Where Have You Gone, Elizabeth Taylor?
Amid all of the tributes and photo retrospectives that filled the media last week with the passing of Liz Taylor, a small handful of Taylor-related stories reported that the last interview Liz gave was to Kim Kardashian. “One glamour queen to another,” blathered one of the TV reporters.
So first: Kim Kardashian is to Liz Taylor as cubic zirconia is to the Crown Jewels. And second: Since when did any semi-celebrity with a materialistic zest get to be crowned “glamorous?”
Look, I don’t pretend that Hollywood matters in comparison to pretty much anything else in the world right now, but watching the parade of photos of a young Liz Taylor struck me hard with a sort of nostalgia for a unique type of American glamour that I barely know, and that my kids will probably never know. Glamour, after all—real Hollywood glamour, the type that once made Philadelphia stop in its tracks to watch our own Grace Kelly marry a prince—seems to rely on some restraint. A level of mystery. A little holding back. And since that is clearly a lost art, since the world today runs on Tweets and Facebook and “connecting to the fans”, then the sort of glamour Liz and Grace and Marilyn and even Jackie embodied has become a lost art, too. And I think it’s gone forever.
I don’t think I’m alone in my nostalgia. Just try to find a woman my age—much less a celebrity—who doesn’t still cite one of those women as an inspiration or an icon. We understand that they had something special that set them apart. The dictionary defines it, actually: a compelling charm, a magic spell, enchantment. Magic.
I’m happy to cop to the fact that I over-romanticize eras passed and the women who reigned in them, that I probably downplay that fact that women—even gorgeous Hollywood types—were much more confined to fit certain ideas of womanhood than they are now. I realize that in being able to be who we really are today, certain fallacies and myths about our entire gender have dropped away and certain truths have been allowed out. But aren’t there just some truths that needn’t be public domain? How magical can someone be after they’ve discussed their favorite sexual positions on television? Or Tweeted about their trip to Walgreens for Xanax? Or shared their political views on Facebook? Or dished about bikini waxing tips in a magazine article, which was then blogged around the world?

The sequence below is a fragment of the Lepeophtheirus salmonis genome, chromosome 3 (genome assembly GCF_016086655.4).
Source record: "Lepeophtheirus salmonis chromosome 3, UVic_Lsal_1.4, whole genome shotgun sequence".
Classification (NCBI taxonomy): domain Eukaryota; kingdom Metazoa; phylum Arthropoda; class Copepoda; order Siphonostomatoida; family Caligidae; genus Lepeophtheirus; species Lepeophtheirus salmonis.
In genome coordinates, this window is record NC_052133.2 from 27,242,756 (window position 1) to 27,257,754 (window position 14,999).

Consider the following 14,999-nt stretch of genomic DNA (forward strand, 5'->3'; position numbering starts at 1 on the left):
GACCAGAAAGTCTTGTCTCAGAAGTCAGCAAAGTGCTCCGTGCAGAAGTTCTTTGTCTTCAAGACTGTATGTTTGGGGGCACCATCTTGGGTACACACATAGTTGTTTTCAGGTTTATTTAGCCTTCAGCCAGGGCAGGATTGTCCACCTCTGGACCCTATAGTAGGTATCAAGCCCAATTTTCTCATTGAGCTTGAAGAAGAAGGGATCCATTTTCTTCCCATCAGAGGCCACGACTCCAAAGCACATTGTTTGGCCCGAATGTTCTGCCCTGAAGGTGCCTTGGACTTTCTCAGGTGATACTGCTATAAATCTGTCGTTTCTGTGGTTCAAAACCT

Nothing proves my point about a hunger for real, old-time, awe-inspiring glamour like the clamor over the royal wedding. Sure, the Prince and future princess are restrained because they’re British. And British royals. But it works. You can barely open a paper or flip on a TV in this country without seeing some dreamy little piece about the upcoming nuptials, while the people in question—Kate and William—smile and wave and … that’s it. No blogs, no Tweets, no over-sharing from anyone. On this side of the Atlantic, that’s all but unheard of. Here, the era of glamour is over, because the era of mystique is over: After all, you can’t get magic like that over your iPhone.